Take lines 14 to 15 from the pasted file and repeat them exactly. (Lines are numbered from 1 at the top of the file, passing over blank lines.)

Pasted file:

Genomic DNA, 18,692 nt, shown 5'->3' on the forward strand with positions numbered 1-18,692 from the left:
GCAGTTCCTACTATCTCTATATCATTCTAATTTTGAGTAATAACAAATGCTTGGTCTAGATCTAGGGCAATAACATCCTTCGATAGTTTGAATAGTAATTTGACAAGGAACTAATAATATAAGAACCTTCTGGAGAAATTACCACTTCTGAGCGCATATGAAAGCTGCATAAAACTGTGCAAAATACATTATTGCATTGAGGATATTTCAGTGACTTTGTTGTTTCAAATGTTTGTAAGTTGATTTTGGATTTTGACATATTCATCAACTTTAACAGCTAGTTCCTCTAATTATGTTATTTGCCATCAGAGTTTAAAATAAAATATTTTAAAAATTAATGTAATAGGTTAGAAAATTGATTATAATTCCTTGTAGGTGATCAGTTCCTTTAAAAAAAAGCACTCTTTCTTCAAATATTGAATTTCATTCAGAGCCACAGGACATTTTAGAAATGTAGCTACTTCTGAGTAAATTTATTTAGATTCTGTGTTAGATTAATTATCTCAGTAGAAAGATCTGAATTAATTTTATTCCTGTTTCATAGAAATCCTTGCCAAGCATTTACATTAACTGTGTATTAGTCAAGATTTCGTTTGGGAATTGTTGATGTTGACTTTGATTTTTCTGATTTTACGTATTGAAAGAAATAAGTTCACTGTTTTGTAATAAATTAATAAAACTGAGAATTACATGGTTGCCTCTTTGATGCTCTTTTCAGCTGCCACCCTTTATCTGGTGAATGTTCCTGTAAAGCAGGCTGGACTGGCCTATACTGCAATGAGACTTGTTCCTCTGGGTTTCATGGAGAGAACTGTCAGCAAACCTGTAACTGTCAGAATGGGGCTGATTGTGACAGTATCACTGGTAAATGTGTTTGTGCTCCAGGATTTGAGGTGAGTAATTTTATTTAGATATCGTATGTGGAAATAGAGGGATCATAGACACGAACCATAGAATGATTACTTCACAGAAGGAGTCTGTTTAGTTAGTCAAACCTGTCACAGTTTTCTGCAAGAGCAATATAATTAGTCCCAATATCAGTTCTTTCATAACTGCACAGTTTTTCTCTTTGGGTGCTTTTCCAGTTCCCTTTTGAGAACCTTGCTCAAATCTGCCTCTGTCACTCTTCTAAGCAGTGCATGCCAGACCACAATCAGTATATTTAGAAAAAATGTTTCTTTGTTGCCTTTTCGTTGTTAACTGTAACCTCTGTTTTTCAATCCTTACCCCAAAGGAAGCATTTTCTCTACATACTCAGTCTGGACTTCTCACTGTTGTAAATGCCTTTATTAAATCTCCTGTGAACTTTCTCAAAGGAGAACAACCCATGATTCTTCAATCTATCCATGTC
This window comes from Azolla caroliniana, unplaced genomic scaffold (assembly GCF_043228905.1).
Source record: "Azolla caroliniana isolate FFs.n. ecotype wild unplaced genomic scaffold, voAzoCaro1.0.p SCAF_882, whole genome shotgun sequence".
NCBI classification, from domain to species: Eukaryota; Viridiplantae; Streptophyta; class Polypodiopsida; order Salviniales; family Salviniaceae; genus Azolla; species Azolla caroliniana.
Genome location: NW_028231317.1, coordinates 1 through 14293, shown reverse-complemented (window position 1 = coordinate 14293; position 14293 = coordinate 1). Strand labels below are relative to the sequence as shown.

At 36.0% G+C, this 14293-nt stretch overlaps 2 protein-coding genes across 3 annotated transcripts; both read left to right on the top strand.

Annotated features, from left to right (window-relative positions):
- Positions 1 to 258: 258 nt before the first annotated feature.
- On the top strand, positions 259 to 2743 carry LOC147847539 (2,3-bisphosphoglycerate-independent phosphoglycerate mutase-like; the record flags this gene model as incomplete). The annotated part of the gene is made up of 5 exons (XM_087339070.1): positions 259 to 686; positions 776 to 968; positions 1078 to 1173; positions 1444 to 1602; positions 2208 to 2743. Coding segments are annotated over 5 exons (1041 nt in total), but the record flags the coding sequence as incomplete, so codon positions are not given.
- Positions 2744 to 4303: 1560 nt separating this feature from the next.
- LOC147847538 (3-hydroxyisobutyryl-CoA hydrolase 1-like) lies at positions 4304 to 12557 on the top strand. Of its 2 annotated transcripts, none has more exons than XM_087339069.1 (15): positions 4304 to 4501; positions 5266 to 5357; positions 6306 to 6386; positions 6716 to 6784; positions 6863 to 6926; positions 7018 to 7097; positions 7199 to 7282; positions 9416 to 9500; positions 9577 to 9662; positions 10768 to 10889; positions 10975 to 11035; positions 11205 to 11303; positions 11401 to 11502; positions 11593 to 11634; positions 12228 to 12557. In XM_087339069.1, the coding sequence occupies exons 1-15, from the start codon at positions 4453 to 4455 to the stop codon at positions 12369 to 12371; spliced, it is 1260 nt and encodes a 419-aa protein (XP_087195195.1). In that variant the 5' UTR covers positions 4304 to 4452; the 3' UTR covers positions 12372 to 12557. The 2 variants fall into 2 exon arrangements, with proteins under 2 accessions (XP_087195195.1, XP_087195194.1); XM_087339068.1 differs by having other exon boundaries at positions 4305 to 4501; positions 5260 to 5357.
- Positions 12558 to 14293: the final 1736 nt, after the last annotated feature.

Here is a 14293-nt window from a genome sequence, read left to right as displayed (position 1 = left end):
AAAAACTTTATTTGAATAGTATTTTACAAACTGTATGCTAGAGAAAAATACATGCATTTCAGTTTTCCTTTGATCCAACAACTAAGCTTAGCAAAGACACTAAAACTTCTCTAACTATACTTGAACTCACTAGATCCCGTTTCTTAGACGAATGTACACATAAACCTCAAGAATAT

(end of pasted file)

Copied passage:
Here is a 14293-nt window from a genome sequence, read left to right as displayed (position 1 = left end):
AAAAACTTTATTTGAATAGTATTTTACAAACTGTATGCTAGAGAAAAATACATGCATTTCAGTTTTCCTTTGATCCAACAACTAAGCTTAGCAAAGACACTAAAACTTCTCTAACTATACTTGAACTCACTAGATCCCGTTTCTTAGACGAATGTACACATAAACCTCAAGAATAT